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February 28, 2007

An exuberant little morsel, easily digested: Sound Bites - Alex Kapranos

Posted by A S H Smyth

Sound Bites
by Alex Kapranos
London: Penguin Fig Tree, 2006
Hardback, £12.99

There are not many lead singers whom I would immediately identify with the higher intellectual realms. Don't get me wrong: I'm not suggesting that every aspirant rock-star or popster needs a PhD. But after a while, listening to the likes of Gwen Steffani is like finding yourself buried alive in Top Shop: as the light begins to fade, you realise you are holding out for one of the very rare successes hidden somewhere under the avalanche of cheap, teen-oriented crap.

Mercifully, there are always a few intrepid souls in the musical world who would rather die than pen a line like, oh, I don't know… this:

Slowly walking down the hall… faster than a cannonball
(Messrs Gallagher and Gallagher, of course, of Oasis). Musicians, in short, who boldly follow that grand old tradition of lyrics that make sense. And good sense, at that. Musicians ideally suited, one might venture, to the tastes of high-minded lowlifes. Ahem.

Off the top of my head… Jim Morrison read a lot of philosophy and poetry, and even a little on the psychology of crowds; Neil Hannon of The Divine Comedy stuffs his songs with literary references; Jarvis Cocker must have got his laconic irony from somewhere (probably Noam Chomsky, though); even Pete Docherty - in whatever incarnation - has a bit of book-smart wit, if he can peel his face off the mirror for long enough to record a track. And then, of course, there's Alex Kapranos.

I can clearly recall the first time I heard Franz Ferdinand, the eponymous debut album by Kapranos & co. In incredulous tones I asked the nearest innocent bystander,

Did that guy just refer to his blazer?!
In retrospect, it wasn't a thinly-veiled revulsion that concerned me, but my ill-concealed glee. In my defence, we were sitting on an Oxford lawn - drinking champagne, eating swans, using servants as croquet hoops - and the blazer reference seemed just too too appropriate, darling. But how marvellous, I maintain: a singer who produces eloquent lyrics which have nothing to do with veganism, class war, fair trade, or bringing down a Bush government.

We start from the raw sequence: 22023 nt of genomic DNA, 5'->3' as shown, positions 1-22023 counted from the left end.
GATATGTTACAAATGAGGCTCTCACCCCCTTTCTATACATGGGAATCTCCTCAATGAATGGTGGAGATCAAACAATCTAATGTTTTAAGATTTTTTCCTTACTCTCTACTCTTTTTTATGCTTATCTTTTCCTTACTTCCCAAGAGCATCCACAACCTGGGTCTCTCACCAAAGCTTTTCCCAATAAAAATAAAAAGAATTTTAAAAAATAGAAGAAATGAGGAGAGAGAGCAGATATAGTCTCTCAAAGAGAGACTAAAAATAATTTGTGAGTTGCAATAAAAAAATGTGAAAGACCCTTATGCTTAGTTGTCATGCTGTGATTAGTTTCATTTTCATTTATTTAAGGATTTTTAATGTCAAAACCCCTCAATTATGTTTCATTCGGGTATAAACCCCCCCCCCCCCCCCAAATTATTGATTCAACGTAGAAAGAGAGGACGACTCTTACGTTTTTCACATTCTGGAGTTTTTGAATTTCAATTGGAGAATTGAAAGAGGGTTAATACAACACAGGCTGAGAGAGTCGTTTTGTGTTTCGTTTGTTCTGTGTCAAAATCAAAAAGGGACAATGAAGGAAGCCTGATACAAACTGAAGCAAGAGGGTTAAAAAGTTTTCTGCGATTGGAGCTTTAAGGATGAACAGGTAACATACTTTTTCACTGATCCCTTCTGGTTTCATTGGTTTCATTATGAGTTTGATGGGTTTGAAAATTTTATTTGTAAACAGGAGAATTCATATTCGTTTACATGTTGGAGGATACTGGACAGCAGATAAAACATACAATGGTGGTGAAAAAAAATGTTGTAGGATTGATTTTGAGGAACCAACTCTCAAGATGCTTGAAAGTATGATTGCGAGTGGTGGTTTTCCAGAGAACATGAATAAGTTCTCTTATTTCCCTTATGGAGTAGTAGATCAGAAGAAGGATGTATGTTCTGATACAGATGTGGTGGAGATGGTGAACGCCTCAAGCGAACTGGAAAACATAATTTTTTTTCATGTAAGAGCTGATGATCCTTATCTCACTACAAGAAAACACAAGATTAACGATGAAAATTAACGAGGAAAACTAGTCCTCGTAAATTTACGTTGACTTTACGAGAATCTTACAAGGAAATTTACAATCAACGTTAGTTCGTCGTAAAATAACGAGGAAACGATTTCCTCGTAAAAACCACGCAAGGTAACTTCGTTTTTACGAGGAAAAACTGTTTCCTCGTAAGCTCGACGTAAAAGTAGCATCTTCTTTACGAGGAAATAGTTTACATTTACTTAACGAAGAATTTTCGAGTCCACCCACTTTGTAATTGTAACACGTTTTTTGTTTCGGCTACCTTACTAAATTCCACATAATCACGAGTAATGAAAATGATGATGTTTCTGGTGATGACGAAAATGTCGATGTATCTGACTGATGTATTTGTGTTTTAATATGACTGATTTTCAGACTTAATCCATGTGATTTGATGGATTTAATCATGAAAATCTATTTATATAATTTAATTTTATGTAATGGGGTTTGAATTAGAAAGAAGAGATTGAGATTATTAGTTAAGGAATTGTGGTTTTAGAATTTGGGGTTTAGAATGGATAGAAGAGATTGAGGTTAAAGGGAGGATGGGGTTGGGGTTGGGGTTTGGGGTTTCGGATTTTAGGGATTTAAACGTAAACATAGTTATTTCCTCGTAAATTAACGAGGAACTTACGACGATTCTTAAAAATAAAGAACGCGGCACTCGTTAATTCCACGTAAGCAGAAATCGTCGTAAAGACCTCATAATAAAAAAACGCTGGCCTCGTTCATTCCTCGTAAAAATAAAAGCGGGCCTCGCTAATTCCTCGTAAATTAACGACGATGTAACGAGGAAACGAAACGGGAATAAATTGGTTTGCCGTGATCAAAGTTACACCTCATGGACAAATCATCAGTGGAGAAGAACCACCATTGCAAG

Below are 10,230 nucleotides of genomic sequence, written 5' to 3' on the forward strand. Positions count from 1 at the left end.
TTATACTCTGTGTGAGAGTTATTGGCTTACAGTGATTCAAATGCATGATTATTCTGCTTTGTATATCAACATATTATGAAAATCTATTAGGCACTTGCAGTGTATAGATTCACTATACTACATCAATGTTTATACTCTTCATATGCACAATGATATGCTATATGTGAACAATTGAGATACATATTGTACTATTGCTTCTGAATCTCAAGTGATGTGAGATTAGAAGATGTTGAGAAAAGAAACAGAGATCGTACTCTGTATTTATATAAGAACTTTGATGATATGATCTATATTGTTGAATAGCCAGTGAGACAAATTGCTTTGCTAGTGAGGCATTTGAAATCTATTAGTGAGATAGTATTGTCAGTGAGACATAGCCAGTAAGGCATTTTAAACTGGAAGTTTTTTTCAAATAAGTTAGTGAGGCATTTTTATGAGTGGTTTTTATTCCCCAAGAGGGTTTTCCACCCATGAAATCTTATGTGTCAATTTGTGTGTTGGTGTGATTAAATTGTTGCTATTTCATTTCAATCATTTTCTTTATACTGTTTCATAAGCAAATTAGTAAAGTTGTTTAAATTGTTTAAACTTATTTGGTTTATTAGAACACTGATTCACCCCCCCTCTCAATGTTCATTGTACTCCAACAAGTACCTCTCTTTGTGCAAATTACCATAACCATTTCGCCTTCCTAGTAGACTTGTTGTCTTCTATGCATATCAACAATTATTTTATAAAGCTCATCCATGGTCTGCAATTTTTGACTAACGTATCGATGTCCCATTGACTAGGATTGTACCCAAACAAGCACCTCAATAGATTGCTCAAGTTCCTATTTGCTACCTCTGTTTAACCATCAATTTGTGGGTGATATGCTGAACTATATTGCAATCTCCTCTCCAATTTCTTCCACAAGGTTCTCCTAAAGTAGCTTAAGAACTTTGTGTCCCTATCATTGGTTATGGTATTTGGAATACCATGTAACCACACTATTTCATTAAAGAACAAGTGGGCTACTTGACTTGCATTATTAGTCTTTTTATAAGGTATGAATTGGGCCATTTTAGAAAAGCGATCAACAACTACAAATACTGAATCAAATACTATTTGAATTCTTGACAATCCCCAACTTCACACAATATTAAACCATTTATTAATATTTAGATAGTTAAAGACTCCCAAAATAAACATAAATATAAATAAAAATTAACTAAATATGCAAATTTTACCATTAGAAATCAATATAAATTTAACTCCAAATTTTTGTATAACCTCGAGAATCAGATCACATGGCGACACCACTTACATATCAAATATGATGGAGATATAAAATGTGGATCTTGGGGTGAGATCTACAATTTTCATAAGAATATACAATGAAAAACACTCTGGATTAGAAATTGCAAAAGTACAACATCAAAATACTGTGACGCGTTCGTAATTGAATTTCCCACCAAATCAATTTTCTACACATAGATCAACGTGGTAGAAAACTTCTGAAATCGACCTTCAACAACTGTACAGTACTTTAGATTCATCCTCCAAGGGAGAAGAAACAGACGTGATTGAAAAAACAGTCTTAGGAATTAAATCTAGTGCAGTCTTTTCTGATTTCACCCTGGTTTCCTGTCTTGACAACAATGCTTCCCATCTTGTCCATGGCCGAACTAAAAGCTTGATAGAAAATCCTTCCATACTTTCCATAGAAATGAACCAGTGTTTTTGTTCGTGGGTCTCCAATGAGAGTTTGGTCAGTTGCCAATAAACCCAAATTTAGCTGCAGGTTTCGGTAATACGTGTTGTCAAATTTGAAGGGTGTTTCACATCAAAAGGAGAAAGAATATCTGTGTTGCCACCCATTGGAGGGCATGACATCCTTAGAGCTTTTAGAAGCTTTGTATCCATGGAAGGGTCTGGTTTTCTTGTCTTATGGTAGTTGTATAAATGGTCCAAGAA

It is no great surprise, then, that I also think Sound Bites - Alex Kapranos' food and drink collection - is a great book. And no surprise that it is manifestly well-written, interesting, and wryly humorous. I apologise if that seems like a pretty low level of literary commentary; but it's amazing how often such essentials cannot be found in a book - especially books by celebrities, and ones which (for better or worse) they have written themselves.

Originating from a column in The Guardian (which perhaps explains the ropey title), Sound Bites details the gustatory adventures and misdemeanours of Franz Ferdinand as they travel the world on their musical mission, taking intelligent Brit-rock to benighted, far-flung parts of the globe. The USA, for example.

Kapranos comments on ambience, company, eating habits, locations, and obviously the manifold flavours and types of food encountered en route. He breaks his teeth on mussel-bound pearls, and gets food-poisoning. He eats where Tarantino has filmed, and the KGB have worked. He dines to the soundtrack of a riot, as Julie Christie and Rod Steiger did in Dr Zhivago.

Yes, food is still an adventure.
And though Kapranos doesn't, um, make a meal of it (it's too easy…), Sound Bites provides a little insight into the drudgery, boredom and wasted time involved in the supposedly glamorous lifestyle of musicians. There's as much eating cold pizza in a cramped bus as there is dining in style with famous types. This is not, thank the Muse, yet another taking-drugs-and-getting-laid memoir. Far from it: he strenuously objects to the notion that
if you are in a band, it's obligatory to behave like a boorish thug.
In writing this book (or these articles) Kapranos had two significant advantages. The first is his innate lyricism, as pervasive as
smoke from an Ottoman chimney.
You are getting your money's worth here, in the carefully-wrought form as much as in the content, as you would expect from a former English-lecturer.

The second is that Kapranos is in the rare position of knowing what he's talking about, food-wise, having first-hand experience of both sides of the culinary equation. Most food critics, sadly, were never chefs. And while Sound Bites isn't supposed to be a volume of serious food critique, the author's long CV of lowlier jobs (kitchen porter, wine waiter, chef) informs his discussion enough to make it precise but still readable, cover-to-cover.

But what makes the book really worth reading is the same quality that makes his songs worth hearing: his incisive and honest observation of everyday life.

I'm unashamedly nosey and love it. People are fascinating…
Too true.

In the course of travelling round the world two-and-a-half times, Kapranos sees all the pretty things, and all the ugliness and stupidity too.

I don't know how many times Prague has been invaded, but tonight it seems to have been invaded by wankers…
- a fair enough comment on almost any night in Prague.

Casually intelligent, Sound Bites is a healthy antidote to the self-congratulatory literature of pretentious foodies and debauching roadies alike. Kapranos does not try anything fancy, but lays out his refined stall and stands by it:

It's how eating out should be, comparing, sharing and discussing your food…
Alex Kapranos, thank you for sharing.

A S H Smyth is a freelance journalist, specialising in foreign affairs, conflict & security, and Southern Africa.


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